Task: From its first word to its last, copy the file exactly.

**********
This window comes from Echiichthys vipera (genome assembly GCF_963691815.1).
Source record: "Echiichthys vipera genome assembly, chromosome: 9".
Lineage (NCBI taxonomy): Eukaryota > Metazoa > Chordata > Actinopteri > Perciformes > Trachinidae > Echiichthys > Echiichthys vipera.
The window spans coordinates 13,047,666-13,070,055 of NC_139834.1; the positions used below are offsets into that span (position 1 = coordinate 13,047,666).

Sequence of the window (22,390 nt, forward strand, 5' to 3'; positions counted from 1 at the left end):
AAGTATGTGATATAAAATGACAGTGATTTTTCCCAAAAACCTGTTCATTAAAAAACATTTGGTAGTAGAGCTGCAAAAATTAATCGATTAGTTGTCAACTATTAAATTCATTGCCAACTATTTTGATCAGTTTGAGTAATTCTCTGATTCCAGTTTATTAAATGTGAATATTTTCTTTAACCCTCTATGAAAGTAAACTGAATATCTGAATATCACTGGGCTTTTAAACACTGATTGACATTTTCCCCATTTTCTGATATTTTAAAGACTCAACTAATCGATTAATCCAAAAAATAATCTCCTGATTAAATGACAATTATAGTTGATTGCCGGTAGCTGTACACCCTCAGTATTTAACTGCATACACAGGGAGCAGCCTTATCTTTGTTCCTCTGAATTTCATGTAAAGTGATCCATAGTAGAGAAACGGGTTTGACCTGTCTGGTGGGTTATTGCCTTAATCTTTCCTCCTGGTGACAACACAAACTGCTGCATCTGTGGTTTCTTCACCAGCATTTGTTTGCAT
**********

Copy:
This window comes from Echiichthys vipera (genome assembly GCF_963691815.1).
Source record: "Echiichthys vipera genome assembly, chromosome: 9".
Lineage (NCBI taxonomy): Eukaryota > Metazoa > Chordata > Actinopteri > Perciformes > Trachinidae > Echiichthys > Echiichthys vipera.
The window spans coordinates 13,047,666-13,070,055 of NC_139834.1; the positions used below are offsets into that span (position 1 = coordinate 13,047,666).

Sequence of the window (22,390 nt, forward strand, 5' to 3'; positions counted from 1 at the left end):
AAGTATGTGATATAAAATGACAGTGATTTTTCCCAAAAACCTGTTCATTAAAAAACATTTGGTAGTAGAGCTGCAAAAATTAATCGATTAGTTGTCAACTATTAAATTCATTGCCAACTATTTTGATCAGTTTGAGTAATTCTCTGATTCCAGTTTATTAAATGTGAATATTTTCTTTAACCCTCTATGAAAGTAAACTGAATATCTGAATATCACTGGGCTTTTAAACACTGATTGACATTTTCCCCATTTTCTGATATTTTAAAGACTCAACTAATCGATTAATCCAAAAAATAATCTCCTGATTAAATGACAATTATAGTTGATTGCCGGTAGCTGTACACCCTCAGTATTTAACTGCATACACAGGGAGCAGCCTTATCTTTGTTCCTCTGAATTTCATGTAAAGTGATCCATAGTAGAGAAACGGGTTTGACCTGTCTGGTGGGTTATTGCCTTAATCTTTCCTCCTGGTGACAACACAAACTGCTGCATCTGTGGTTTCTTCACCAGCATTTGTTTGCAT